Gene therapy is targeted to the treatment of diseases with no other cures or viable treatments, and Niemann-Pick disease is one of these diseases. It is a rare and life-threatening lysosomal storage disease in which cholesterol and other lipids are not properly metabolized within the cell.4 In a study led by researchers at NIH’s National Human Genome Research Institute and the Eunice Kennedy Shriver National Institute of Child Health and Human Development, inserting a functional copy of the NPC1 gene was shown to decrease the severity of the symptoms associated with this rare disease in mice.5 Gene therapy for Niemann-Pick disease also has the potential to treat other rare diseases with similar clinical features, such as mucolipidosis IV, Batten disease, and Danon disease.

Glybera was the first gene therapy approved in the Western world. It is used in the treatment of adult patients diagnosed with familial lipoprotein lipase deficiency (LPLD), a rare disease which affects about one per million people worldwide.6 Before using this treatment, individuals must undergo a genetic test to confirm their disease. Glybera is only used in extenuating circumstances in which patients with LPLD are following a strict diet limiting their fat intake, yet still experience severe or multiple pancreatitis attacks. UniQure, the company behind Glybera, is also working on developing gene therapies for Huntington’s disease and congestive heart failure.7 In December 2016, the company released information from its Phase I/II clinical trial using their AAV5 viral vector in patients with severe hemophilia B.

Gene therapy provides hope for a cure to several rare diseases. Unlike other treatments, gene therapy aims to treat the root cause of the disease instead of the symptoms. It can provide a permanent solution for individuals who may otherwise be on medications for the majority of their life, or live shortened and debilitating lives. Research in the last few decades has taken gene therapy from a dream to a reality in the treatment of human disease.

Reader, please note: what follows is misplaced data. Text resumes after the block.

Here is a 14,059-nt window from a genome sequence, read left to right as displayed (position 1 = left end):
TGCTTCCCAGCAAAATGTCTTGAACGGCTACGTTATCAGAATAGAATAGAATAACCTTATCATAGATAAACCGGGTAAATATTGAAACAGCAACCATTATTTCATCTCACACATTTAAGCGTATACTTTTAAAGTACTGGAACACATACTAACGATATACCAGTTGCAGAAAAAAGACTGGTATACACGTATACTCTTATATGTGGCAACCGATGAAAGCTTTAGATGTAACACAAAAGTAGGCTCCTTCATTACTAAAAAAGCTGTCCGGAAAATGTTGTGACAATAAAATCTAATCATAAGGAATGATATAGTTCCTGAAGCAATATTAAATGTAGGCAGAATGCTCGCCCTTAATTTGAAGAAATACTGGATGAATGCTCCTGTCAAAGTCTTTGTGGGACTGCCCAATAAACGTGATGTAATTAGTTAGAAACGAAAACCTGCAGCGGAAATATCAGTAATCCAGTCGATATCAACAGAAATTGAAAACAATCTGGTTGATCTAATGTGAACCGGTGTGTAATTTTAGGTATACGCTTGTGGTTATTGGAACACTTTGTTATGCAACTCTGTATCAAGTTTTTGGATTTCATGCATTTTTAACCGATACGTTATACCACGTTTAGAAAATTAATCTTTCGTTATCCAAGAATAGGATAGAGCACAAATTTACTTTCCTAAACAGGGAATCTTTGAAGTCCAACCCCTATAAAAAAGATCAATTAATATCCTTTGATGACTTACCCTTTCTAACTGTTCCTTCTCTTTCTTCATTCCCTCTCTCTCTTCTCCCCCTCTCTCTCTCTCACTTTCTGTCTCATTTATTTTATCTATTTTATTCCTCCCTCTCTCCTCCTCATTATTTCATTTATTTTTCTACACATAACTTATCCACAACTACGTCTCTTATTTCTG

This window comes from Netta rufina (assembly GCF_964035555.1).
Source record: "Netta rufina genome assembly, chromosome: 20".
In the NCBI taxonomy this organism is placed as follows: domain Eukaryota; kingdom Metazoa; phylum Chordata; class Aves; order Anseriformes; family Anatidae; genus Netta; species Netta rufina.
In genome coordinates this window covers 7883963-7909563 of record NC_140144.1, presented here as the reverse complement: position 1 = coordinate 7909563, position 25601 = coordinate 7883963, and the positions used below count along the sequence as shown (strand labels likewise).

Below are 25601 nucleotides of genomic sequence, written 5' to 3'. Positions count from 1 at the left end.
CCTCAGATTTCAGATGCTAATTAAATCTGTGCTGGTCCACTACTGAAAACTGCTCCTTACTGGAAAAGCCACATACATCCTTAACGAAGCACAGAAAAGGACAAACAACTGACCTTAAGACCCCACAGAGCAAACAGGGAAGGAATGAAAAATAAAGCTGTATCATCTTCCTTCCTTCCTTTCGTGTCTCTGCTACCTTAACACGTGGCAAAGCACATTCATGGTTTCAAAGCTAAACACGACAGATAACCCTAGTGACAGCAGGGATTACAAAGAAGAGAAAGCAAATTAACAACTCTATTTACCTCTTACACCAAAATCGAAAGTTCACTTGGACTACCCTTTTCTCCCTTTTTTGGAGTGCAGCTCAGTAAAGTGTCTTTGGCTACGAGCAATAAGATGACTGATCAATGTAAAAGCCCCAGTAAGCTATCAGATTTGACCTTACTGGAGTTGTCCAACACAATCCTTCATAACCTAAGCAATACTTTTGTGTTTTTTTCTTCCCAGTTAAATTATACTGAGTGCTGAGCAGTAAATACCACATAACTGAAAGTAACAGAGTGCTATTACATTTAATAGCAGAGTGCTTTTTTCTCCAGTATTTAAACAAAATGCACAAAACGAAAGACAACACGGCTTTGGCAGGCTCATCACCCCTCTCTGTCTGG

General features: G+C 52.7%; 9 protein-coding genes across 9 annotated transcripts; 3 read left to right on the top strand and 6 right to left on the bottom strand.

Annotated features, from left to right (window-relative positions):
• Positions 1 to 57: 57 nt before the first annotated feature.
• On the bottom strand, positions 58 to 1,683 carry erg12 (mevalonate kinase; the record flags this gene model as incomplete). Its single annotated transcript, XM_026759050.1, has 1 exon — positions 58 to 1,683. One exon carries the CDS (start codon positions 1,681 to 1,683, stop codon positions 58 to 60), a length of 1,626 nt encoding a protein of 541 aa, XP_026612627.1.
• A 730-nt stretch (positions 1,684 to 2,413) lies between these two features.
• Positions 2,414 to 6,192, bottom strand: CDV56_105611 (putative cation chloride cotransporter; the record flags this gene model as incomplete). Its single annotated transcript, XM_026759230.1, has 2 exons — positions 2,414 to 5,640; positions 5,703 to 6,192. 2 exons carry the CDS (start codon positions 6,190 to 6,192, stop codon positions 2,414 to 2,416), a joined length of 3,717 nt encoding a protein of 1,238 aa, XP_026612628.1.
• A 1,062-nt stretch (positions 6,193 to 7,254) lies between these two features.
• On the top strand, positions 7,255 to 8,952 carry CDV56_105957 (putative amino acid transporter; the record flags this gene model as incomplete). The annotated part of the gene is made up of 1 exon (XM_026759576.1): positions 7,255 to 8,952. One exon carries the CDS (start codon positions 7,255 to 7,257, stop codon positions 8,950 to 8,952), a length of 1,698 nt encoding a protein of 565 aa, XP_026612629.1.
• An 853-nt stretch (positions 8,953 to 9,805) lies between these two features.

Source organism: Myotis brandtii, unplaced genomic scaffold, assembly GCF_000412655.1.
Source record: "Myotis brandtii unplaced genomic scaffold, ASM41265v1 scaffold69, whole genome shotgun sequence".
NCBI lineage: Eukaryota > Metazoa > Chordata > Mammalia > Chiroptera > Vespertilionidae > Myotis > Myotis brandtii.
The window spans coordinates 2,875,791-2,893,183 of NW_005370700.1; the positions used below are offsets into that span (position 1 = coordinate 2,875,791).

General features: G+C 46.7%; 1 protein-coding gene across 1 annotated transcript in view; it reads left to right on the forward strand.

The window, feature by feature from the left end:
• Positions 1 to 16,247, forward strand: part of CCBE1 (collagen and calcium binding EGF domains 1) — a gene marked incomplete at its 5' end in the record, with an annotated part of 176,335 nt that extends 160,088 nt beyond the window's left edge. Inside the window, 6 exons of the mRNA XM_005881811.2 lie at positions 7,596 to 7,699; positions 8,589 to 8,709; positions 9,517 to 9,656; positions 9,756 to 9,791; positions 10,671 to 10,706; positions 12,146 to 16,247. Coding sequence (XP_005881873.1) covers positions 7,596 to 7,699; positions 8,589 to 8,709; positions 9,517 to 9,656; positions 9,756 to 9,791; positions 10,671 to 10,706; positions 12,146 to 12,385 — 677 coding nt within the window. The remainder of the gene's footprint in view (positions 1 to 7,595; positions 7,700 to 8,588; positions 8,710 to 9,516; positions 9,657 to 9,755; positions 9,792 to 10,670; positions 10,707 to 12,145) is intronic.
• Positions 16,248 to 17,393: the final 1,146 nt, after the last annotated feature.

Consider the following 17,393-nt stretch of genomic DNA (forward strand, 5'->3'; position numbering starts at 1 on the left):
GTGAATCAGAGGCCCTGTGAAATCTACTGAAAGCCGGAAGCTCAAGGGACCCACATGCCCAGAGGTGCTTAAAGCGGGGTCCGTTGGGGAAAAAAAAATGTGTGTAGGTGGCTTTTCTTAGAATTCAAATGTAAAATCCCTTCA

Works Cited:

1. What is gene therapy? Genetics Home Reference, National Institutes of Health. 2017;

2. Mukherjee S. The Gene, An Intimate History. New York, NY: Scribner; 2016.

3. De Ravin SS LL, Wu X, Choi U, Allen C, Koontz S, Lee J, Theobald-Whiting N, Chu J, Garofalo M, Sweeney C, Kardava L, Moir S, Viley A, Natarajan P, Su L, Kuhns D, Zarember KA, Peshwa MV, Malech HL. CRISPR-Cas9 gene repair of hematopoietic stem cells from patients with X-linked chronic granulomatous disease. Sci Transl Med. 2017(9):372.

4. Niemann Pick Disease Type C. National Organization for Rare Disorders. 2014;

5. Chandler RJ WI, Gibson AL, Davidson CD, Incao AA, Hubbard BT, Porter FD, Pavan WJ, Venditti CP. Systemic AAV9 gene therapy improves the lifespan of mice with Niemann-Pick disease, type C1. Human Molecular Genetics. 2016:ddw367.

6. Familial lipoprotein lipase deficiency. Genetics Home Reference, National Institutes of Health. 2017;

7. uniQure. 2017;

Cite This Article:

Peacock E., Chan G., Palczewski K., Lewis K., Ho J. Gene Therapy: Bringing Hope to the Rare Disease Community. Illustrated by P. Taarea. Rare Disease Review. March 2018. DOI:10.13140/RG.2.2.30757.19680.